May is a great month for stargazing with a host of celestial events happening in the morning and evening skies.
On May 17, a slim crescent moon will rise about an hour before the Sun. From much of the United States and Canada, you’ll be able to see Jupiter appearing very close to the Moon. In some southern U.S. states, Jupiter will pass behind the Moon as the pair rises in morning twilight. From western states, Jupiter will be behind the Moon, in occultation, as the duo rise. Jupiter will start to emerge from behind the Moon as the Sun comes up. To observe this event, you’ll need a clear view of the horizon, and a pair of binoculars will be essential as many locations in the U.S. will be in daylight during this occultation.
Following sunset from May 22 through 24, you’ll be able to witness a close grouping of the Moon, Venus, and Mars in the western sky. The Moon will sit between the two planets on the 23rd. Venus has been rising higher in the sky each evening for the past few months, but in May, it’ll reach its highest point in the western sky.
For those stargazing from the Southern Hemisphere, there are some key differences in the night sky compared to the Northern Hemisphere. For instance, there’s no counterpart to the North Star in the Southern Hemisphere, and the seasonal star patterns that a northern observer are familiar with appear flipped upside down when viewed in southern skies.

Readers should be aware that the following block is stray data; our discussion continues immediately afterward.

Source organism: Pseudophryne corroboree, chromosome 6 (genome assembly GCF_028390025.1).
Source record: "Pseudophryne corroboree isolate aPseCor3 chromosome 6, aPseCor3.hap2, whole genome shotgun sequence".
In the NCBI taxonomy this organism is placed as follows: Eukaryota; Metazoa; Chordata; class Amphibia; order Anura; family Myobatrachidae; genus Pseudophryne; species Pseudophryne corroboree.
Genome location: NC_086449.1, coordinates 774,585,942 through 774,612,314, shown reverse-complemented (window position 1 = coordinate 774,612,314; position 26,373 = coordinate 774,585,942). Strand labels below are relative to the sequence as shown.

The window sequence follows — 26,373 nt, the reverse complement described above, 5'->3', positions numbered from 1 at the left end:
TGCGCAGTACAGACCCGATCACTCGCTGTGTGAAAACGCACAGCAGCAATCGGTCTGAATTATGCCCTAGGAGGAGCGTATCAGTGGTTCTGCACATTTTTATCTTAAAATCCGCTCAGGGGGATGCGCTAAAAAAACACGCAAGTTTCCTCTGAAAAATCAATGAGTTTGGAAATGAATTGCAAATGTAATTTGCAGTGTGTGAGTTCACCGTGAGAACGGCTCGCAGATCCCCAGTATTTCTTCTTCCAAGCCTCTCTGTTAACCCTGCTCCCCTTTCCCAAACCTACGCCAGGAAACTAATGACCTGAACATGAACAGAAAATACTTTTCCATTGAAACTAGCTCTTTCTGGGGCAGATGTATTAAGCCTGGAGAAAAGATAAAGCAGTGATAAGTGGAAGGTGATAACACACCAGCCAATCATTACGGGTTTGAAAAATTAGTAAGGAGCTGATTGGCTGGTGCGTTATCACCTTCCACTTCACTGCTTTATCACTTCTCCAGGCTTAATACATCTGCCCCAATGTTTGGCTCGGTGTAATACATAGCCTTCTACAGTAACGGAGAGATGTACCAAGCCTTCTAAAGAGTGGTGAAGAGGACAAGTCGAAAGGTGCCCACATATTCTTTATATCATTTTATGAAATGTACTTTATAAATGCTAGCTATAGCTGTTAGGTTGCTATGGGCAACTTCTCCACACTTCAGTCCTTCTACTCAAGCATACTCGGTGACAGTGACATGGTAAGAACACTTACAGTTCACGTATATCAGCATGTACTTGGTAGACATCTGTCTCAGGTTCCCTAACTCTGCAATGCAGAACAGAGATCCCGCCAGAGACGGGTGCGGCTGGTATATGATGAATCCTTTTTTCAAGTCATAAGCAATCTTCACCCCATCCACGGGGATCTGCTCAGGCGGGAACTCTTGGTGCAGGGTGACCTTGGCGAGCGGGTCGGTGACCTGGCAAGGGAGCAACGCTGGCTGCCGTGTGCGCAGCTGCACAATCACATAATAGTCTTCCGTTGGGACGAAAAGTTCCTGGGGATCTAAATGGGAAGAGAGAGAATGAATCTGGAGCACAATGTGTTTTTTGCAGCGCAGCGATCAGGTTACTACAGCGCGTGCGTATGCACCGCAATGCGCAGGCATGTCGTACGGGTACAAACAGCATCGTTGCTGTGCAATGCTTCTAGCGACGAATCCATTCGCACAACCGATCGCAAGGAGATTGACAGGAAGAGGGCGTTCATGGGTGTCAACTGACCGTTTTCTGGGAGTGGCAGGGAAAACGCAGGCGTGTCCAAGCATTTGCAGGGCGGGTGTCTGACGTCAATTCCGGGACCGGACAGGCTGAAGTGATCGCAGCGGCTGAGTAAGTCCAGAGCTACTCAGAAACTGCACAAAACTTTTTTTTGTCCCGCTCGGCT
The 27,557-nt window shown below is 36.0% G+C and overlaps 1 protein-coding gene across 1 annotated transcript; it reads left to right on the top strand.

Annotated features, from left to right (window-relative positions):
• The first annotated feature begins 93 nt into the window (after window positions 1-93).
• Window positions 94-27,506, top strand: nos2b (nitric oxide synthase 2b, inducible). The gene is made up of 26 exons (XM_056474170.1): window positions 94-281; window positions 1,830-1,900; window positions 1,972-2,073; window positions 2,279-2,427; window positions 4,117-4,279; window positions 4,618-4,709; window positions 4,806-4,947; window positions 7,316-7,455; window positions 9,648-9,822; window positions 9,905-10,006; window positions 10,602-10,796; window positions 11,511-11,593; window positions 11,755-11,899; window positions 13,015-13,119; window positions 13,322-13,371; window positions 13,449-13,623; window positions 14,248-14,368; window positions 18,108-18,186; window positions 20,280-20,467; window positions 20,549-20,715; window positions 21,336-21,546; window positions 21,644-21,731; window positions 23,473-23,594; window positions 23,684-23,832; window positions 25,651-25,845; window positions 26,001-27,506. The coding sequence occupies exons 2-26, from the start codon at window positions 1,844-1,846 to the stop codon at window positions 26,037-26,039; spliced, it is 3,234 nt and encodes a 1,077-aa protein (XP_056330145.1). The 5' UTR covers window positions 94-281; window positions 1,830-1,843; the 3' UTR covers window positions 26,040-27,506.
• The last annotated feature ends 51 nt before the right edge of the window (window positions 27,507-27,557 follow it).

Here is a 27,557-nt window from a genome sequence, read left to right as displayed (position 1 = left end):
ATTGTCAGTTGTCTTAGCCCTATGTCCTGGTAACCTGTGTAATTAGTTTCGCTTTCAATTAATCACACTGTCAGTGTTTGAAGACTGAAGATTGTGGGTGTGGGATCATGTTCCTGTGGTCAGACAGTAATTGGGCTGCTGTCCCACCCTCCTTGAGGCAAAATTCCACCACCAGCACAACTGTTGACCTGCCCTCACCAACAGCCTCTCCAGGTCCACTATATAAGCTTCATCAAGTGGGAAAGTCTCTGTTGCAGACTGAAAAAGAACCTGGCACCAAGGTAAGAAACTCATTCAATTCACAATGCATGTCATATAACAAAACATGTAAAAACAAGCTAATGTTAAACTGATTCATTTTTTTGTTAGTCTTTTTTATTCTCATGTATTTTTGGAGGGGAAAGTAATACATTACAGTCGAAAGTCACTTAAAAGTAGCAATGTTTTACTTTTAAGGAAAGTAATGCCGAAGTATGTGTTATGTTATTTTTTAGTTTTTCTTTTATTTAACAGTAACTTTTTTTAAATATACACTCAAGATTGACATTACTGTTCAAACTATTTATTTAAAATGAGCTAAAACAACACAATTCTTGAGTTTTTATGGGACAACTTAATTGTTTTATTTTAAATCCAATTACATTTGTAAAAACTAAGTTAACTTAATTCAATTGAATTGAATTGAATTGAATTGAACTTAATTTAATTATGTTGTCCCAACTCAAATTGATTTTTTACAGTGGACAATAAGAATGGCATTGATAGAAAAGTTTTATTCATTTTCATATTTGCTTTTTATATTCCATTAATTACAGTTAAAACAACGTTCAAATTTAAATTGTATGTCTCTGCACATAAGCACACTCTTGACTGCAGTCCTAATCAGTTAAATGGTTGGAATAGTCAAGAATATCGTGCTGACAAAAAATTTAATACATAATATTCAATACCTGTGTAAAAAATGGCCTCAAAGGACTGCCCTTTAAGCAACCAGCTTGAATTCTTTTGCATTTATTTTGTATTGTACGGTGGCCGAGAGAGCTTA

Two entire galaxies, the large and small Magellanic Clouds, can be easily observed in the southern sky with the unaided eye. These are dwarf galaxies that orbit our own Milky Way galaxy.
The eta Aquariid meteor shower is active throughout April and May, peaking in the pre-dawn hours of May 5. This year could be particularly impressive as an outburst year with 120-160 meteors per hour expected.
“A meteor shower is like a normal rain shower, with 50-60 meteors per hour,” said Bill Cooke, lead of NASA’s Meteoroid Environments Office at the agency’s Marshall Space Flight Center in Huntsville, Alabama. “An outburst is like a thunderstorm, with greater than normal meteor activity expected. A meteor storm is like a tornado, where meteor rates are over one thousand per hour.”
Despite the full moon lighting up the sky and washing out the faint meteors, this year’s eta Aquariid meteor shower is not one to miss. In terms of producing fireballs, NASA camera data places it #6 among meteor showers. These bright fireballs are caused by Earth running into a dense stream of debris from Comet Halley, a lot of which was ejected more than 3,000 years ago. Moving at 148,000 mph, some of these fireballs leave glowing “trains” in their wake that last for several seconds to minutes.
How to View
The eta Aquariid meteor shower is viewable in both the Northern and Southern hemispheres, with higher rates of visibility to observers in the Southern Hemisphere. This is due to the radiant’s location in the constellation of Aquarius. Meteors will be observable after midnight, but the peak times are 3-4 a.m. until dawn.
Regardless of your geographic location, you’ll want to find an area well away from city lights for best viewing. Give yourself about 30 minutes in the dark for your eyes to adapt – this means not looking at your phone. Look AWAY from the moon and take in as much sky as possible.
The next major meteor showers will be the Perseids in August, and the sister show to the eta Aquariids, the Orionids in October.
But there’s plenty more skygazing to do this month. Check out What’s Up in May from NASA Jet Propulsion Laboratory.